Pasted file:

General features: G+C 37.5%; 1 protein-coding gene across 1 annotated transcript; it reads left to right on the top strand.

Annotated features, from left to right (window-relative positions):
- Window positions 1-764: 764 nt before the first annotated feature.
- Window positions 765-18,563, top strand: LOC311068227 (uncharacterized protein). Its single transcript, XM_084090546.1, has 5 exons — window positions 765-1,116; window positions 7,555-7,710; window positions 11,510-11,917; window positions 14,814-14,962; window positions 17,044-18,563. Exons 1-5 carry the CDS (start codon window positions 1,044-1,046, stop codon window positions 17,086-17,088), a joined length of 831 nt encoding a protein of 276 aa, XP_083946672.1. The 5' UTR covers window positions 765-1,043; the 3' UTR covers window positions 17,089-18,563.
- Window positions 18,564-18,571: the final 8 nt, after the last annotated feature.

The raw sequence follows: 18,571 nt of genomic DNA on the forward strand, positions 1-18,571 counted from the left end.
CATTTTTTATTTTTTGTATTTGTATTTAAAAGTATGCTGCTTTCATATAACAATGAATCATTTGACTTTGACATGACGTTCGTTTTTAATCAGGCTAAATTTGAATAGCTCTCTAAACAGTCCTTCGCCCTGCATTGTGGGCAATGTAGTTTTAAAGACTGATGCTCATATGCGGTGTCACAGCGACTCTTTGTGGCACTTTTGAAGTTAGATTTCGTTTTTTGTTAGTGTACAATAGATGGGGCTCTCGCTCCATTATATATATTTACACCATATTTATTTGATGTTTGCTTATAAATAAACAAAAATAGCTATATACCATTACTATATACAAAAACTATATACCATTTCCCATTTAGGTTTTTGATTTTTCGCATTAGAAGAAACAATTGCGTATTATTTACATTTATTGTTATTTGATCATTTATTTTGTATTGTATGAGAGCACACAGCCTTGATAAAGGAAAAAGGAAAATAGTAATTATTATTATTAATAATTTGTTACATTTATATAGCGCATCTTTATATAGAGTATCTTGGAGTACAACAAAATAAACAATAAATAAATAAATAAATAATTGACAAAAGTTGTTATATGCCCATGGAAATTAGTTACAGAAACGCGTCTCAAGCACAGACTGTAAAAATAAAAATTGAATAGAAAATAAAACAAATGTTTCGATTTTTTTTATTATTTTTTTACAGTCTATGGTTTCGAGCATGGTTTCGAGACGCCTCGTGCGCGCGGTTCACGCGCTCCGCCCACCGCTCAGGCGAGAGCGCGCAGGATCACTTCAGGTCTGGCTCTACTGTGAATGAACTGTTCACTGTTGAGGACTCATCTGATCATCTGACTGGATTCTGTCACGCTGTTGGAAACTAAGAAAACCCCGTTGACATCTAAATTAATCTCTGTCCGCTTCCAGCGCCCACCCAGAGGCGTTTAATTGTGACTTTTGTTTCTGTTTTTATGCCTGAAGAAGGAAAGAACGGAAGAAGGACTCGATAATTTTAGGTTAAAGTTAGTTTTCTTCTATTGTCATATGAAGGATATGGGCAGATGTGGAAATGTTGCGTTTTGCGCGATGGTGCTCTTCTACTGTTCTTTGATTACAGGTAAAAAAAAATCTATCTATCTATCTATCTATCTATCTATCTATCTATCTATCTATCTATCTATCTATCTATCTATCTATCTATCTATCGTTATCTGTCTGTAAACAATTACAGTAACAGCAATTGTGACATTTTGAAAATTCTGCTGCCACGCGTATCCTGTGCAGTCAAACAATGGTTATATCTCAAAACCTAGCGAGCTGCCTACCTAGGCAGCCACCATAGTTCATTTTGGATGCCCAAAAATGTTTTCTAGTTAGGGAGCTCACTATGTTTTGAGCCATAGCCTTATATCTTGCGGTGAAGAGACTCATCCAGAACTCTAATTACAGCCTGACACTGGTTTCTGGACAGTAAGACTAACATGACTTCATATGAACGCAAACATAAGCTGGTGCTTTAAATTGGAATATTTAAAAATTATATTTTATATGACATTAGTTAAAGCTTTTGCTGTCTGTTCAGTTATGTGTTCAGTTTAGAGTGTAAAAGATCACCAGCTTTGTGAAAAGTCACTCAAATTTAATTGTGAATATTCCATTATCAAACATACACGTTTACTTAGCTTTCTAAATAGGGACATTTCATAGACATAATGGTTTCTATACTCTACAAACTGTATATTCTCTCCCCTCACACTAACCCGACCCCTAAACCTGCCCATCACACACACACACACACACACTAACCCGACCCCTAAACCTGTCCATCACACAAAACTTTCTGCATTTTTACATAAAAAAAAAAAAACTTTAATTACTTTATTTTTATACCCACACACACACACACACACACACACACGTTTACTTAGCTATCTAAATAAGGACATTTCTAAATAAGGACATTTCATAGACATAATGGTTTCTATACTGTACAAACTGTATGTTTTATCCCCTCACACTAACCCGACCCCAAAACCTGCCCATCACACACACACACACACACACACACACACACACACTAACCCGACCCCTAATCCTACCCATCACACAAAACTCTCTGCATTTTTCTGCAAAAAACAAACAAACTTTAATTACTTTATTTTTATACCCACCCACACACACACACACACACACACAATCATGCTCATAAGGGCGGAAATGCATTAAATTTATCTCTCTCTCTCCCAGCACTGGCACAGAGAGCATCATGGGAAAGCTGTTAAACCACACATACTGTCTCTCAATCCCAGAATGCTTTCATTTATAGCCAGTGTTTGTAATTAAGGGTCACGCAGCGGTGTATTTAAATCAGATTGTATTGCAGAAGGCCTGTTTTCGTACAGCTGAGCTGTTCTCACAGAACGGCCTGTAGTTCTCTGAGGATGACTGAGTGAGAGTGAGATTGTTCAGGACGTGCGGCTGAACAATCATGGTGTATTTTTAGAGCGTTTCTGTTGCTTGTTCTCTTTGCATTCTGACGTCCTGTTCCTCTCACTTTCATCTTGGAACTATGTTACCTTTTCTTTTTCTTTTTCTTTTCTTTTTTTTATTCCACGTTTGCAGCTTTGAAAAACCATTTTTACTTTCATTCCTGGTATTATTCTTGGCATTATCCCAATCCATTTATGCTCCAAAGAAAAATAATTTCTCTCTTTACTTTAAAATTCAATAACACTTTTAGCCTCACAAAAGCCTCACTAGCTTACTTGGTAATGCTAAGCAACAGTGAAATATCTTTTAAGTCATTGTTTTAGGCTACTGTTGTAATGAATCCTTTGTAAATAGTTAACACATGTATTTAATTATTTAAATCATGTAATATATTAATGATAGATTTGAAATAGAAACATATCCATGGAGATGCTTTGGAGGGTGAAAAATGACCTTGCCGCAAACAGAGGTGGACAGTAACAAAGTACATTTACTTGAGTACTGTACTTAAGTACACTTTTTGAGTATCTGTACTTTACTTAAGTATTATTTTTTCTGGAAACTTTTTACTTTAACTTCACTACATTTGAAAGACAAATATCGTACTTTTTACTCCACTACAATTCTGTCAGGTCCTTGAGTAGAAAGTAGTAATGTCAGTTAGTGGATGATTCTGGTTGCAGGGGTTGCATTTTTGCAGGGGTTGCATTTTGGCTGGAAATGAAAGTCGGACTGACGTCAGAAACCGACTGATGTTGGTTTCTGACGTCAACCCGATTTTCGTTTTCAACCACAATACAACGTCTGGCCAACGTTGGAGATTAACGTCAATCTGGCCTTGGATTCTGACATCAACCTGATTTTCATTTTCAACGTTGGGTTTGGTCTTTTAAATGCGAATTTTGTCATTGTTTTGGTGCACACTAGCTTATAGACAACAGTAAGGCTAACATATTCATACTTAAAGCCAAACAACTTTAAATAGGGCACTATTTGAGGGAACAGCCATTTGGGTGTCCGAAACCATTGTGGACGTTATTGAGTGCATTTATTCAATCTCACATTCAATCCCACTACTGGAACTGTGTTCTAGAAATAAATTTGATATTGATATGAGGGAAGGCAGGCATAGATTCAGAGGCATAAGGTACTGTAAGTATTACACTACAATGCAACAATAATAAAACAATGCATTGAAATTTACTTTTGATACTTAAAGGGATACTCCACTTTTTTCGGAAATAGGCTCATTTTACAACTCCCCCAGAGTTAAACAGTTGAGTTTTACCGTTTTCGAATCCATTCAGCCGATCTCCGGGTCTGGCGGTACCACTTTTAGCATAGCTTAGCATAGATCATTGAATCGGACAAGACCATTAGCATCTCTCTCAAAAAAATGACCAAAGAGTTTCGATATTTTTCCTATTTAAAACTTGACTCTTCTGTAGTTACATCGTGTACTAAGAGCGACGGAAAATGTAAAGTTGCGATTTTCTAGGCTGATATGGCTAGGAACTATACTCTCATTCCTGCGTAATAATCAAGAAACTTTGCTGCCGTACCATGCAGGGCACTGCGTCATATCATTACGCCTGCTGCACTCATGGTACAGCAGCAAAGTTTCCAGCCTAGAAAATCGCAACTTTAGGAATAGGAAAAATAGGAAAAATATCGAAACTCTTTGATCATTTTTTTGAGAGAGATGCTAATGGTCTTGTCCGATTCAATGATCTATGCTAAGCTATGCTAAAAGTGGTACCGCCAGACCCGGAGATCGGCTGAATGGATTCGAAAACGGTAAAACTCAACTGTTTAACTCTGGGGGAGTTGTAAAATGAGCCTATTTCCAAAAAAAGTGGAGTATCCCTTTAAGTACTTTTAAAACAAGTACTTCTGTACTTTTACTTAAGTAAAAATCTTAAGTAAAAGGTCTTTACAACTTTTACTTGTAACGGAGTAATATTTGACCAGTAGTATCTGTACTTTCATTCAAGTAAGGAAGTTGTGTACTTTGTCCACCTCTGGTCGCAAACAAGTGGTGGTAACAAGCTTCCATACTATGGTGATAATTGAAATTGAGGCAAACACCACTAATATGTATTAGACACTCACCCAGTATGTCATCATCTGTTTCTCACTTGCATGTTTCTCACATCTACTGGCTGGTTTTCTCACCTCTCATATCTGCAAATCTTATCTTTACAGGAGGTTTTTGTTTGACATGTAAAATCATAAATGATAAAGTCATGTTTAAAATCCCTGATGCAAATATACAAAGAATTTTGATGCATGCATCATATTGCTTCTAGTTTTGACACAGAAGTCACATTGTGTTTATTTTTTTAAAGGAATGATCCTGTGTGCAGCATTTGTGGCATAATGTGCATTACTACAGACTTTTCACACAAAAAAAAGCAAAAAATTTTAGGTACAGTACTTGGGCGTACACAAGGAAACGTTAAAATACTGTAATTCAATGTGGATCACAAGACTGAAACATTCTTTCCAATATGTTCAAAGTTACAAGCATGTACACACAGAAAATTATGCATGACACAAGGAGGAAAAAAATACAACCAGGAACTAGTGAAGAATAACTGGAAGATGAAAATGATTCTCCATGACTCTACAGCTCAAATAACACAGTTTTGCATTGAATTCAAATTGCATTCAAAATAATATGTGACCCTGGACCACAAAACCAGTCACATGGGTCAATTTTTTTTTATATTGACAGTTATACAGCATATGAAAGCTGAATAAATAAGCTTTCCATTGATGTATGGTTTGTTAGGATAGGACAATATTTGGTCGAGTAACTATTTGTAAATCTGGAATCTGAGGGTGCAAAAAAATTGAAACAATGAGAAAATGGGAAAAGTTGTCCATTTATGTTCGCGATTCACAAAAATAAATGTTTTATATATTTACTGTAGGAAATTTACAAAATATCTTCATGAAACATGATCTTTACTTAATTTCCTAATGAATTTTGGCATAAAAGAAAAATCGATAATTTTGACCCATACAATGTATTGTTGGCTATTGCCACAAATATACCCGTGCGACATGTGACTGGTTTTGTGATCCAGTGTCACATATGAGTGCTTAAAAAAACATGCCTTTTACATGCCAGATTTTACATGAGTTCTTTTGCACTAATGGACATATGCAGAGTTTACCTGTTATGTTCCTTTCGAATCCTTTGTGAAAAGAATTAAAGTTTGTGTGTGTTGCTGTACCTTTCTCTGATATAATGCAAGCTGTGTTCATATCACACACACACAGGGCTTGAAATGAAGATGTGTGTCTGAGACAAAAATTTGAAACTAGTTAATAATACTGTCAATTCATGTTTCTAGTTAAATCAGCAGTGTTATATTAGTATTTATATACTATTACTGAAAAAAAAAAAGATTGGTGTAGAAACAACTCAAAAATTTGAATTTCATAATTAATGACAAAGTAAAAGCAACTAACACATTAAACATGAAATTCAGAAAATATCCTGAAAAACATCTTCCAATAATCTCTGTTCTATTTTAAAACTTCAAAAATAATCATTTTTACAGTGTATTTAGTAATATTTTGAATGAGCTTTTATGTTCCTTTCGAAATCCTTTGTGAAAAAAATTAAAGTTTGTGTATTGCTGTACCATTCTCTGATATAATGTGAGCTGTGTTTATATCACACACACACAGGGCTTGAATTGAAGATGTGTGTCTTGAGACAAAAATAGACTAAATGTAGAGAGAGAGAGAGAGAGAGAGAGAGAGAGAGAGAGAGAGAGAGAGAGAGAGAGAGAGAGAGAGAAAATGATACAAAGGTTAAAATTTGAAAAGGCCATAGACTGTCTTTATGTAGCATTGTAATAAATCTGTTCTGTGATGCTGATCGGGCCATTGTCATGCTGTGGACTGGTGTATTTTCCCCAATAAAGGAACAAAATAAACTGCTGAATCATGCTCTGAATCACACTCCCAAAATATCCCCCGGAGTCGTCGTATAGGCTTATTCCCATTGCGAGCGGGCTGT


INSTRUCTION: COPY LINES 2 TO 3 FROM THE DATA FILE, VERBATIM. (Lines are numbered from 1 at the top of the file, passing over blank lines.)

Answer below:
Annotated features, from left to right (window-relative positions):
- Window positions 1-764: 764 nt before the first annotated feature.